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From analytics to AI to anti-competitive accusations, Google takes the spotlight

Google has been all over the news in the last month, so we thought a nice roundup would be helpful to put the details all in one place and give a little insight into why nonprofit organizations should take note.

We’ll start with the biggest piece of information that shouldn’t actually be “new” to you.

Google officially retires Universal Analytics on July 1

Before you fire up the grill and sparklers this Fourth of July, Google will be making its own fireworks by formally sunsetting Universal Analytics (UA) on July 1.

This shouldn’t come as a surprise—Google has been practically shouting it from the rooftops for more than a year now. Hopefully, you’ve set up the migration to the new Google Analytics 4 (GA4). If not, you need to get started ASAP, and here’s a great guide for nonprofits.

For those who are just now turning their attention to using GA4, there are a few misconceptions that may need to be cleared up.

Much like UA, GA4 requires a bit of a learning curve to understand how to use it. UA was not “easy” or “idiot proof.” With UA, it didn’t take much effort to get high-level data like total visitors or pageviews, but digging deeper required more expertise. The same applies to GA4.

GA4 actually has more information available in its default settings than UA. For example, if you wanted to monitor scrolls, clicks or donation form interactions in UA, you had to set up custom tracking. All of that is available out of the box with GA4.

Also, it’s important to note that the arrival of GA4 does not mean the end of cookies. Google is planning to phase out third-party cookies over time—the end of 2024 by the latest measure—but first-party cookies are still very much alive. The world runs on first-party cookies, and that isn’t changing anytime soon. GA4 uses first-party cookies, just like UA did.

Don’t ignore GA4.

In today’s marketing world, the use of digital analytics is essential to revenue growth. Donors expect nonprofits to know them and understand them, and CRM data isn’t enough. If you want a true 360-degree view of your donors, you need to embrace the move to GA4.

Google is bringing changes to Search

AI is all over the news, and it can be exhausting to keep up with it. We can easily forgive you if you missed this announcement from Google about plans to supercharge Search with generative AI.

Google is calling this new feature Search Generative Experience (SGE), and it’s their answer to the partnership between Microsoft’s Bing and ChatGPT. Our SEO expert Mitchell Chokas wrote an excellent breakdown about how this will affect nonprofits.

But that’s not all. Google has also just recently launched a new Search filter called “Perspectives.” The explosion of influencers and content creators across social media is now being incorporated into organic search (see example below).

google perspectives

“Tap the filter, and you’ll exclusively see long- and short-form videos, images and written posts that people have shared on discussion boards, Q&A sites and social media platforms,” according to Google. “We’ll also show more details about the creators of this content, such as their name, profile photo or information about the popularity of their content.”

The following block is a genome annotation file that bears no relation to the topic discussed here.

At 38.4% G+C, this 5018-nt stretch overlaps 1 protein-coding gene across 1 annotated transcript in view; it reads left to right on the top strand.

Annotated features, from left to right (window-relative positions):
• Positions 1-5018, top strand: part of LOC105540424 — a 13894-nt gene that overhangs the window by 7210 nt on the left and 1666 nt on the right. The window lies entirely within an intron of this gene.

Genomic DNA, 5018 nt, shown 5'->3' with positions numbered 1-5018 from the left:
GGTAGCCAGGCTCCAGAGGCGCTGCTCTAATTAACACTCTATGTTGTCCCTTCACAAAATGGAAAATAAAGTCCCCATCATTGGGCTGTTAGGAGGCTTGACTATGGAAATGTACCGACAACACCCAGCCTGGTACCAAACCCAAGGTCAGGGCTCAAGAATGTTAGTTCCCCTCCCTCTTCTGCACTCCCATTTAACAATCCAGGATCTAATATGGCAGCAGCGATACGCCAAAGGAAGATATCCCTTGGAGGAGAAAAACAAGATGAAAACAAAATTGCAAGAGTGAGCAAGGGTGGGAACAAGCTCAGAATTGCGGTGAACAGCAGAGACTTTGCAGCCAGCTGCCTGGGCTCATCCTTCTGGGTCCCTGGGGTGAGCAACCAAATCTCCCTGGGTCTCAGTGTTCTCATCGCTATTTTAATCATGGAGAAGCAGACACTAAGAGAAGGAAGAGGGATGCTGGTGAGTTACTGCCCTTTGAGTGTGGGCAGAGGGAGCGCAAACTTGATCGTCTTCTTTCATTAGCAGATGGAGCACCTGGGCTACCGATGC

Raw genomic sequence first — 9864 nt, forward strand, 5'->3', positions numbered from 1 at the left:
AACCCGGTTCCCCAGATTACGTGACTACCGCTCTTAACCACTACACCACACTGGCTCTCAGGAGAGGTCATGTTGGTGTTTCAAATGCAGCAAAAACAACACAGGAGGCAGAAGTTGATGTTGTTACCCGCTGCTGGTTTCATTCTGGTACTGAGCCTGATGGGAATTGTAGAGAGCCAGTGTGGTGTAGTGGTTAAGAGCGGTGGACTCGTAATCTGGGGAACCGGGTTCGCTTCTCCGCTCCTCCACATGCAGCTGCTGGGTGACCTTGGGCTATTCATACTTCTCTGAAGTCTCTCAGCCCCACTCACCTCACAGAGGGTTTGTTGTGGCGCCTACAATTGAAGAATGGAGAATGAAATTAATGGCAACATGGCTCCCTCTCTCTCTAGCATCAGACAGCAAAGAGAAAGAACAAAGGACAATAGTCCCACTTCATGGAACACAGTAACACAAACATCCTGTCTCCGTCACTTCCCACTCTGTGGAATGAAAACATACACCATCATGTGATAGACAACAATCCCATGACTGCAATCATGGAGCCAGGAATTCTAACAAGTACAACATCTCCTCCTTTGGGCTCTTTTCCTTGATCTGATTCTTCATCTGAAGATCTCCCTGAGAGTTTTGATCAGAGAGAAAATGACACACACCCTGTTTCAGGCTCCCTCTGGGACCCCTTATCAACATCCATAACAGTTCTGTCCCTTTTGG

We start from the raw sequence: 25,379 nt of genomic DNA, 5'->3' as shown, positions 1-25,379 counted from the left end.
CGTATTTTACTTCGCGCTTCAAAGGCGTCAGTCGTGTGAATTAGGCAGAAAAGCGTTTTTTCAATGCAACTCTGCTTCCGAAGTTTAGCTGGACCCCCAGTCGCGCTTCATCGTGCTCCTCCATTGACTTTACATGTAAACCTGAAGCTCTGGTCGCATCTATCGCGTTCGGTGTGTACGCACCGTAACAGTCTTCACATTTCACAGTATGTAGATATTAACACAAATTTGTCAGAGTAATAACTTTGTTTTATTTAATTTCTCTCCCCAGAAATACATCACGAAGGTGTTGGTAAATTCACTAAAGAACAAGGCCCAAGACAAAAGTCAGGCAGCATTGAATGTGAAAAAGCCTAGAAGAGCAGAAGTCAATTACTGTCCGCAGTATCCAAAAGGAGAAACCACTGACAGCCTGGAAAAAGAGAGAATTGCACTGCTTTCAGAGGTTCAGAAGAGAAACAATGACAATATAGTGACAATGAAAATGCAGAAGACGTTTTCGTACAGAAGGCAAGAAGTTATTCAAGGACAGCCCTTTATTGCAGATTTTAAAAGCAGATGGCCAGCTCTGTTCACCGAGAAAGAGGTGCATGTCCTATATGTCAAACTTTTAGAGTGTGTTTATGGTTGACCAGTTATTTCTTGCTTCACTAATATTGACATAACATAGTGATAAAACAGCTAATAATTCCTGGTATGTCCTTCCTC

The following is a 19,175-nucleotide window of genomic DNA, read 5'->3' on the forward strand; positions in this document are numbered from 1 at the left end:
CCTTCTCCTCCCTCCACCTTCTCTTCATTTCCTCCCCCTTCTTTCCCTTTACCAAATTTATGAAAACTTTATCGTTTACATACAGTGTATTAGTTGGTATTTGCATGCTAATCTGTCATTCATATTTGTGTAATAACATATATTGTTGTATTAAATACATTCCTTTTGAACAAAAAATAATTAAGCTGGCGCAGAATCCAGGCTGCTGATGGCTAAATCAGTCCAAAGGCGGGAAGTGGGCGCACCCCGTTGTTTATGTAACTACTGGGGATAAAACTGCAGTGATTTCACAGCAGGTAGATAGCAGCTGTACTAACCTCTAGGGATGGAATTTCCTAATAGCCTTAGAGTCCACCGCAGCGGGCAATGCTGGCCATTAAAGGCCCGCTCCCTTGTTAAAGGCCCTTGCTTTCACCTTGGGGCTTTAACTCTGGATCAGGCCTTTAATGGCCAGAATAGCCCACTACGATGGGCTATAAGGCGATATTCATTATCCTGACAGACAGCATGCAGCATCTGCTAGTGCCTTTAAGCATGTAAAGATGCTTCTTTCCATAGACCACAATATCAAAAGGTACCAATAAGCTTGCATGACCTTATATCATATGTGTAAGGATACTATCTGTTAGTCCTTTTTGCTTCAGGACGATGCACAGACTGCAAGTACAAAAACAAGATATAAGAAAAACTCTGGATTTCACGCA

For now, this is just an optional filter. However, this could lead to content creators/influencers and their social accounts having more weight in search engine results, so if there's an opportunity for you to partner with an influencer, go for it!

European Union threatens to break up Google’s adtech business

This isn’t the first time Google has run into trouble in Europe, where digital privacy laws are more stringent than in the U.S. In fact, GA4 was developed partly as an answer to UA getting banned across Europe—and the jury is still out on whether GA4 meets their data privacy standards.

In the meantime, the European data privacy war continues in advertising. On June 14, EU regulators announced that Google may have to sell off a portion of its adtech business to continue operating in Europe. Regulators are accusing Google of “anti-competitive” practices and don’t see a path forward with any behavioral changes.

Ads make up 79% of Google’s revenue and accounted for $224.5 billion in 2022, so this is a big deal. It may be a while before the impact trickles down to the nonprofit industry, but as we’ve seen with GA4, what happens in Europe also has an effect across the Atlantic.

Stay tuned!

RKD Group

RKD Group is North America's leading fundraising and marketing services provider to hundreds of nonprofit organizations, including hospitals, social service, disease research, animal welfare, rescue missions, and faith-based charities. RKD Group’s omnichannel approach leverages technology, advanced data science and award-winning strategic and creative leadership to accelerate net revenue growth, build long-term donor relationships and drive online and offline engagements and donations. With a growing team of professionals, RKD Group creates breakthroughs never thought possible.

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